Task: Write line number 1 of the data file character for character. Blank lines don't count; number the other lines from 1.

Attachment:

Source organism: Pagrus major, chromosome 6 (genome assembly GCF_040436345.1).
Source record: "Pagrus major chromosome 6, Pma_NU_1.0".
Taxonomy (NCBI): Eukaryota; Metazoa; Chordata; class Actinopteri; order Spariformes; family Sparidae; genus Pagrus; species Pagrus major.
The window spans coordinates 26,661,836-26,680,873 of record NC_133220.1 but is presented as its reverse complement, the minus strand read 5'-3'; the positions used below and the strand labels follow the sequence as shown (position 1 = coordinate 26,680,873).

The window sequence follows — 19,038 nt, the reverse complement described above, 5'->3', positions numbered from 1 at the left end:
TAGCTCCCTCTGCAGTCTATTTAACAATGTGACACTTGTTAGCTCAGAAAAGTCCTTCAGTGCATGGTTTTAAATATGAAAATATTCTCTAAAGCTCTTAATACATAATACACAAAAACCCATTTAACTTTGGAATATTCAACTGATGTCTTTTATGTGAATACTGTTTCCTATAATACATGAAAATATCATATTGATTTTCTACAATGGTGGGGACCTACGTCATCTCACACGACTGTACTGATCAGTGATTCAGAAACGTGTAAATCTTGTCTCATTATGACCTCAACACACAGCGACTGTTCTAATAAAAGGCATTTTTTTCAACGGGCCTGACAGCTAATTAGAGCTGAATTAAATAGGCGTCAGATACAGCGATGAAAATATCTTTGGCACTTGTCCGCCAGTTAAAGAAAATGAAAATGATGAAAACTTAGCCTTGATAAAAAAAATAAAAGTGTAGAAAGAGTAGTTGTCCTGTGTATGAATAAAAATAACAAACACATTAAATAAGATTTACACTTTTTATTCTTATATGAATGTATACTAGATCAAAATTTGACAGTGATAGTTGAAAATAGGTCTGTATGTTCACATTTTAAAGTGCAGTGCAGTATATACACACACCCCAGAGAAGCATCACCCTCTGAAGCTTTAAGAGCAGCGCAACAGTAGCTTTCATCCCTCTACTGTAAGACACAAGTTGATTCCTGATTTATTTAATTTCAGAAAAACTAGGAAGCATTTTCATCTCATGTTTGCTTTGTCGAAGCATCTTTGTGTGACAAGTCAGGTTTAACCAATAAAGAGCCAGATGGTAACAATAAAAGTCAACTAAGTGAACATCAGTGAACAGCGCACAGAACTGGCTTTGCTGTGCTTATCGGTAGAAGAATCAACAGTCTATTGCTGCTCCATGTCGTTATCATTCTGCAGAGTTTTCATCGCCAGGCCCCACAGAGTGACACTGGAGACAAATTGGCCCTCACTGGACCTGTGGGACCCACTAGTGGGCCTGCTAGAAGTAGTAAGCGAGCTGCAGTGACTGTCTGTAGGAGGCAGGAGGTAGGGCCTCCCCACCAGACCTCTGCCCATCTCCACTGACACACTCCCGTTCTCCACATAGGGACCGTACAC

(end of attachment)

Source organism: Pagrus major, chromosome 6 (genome assembly GCF_040436345.1).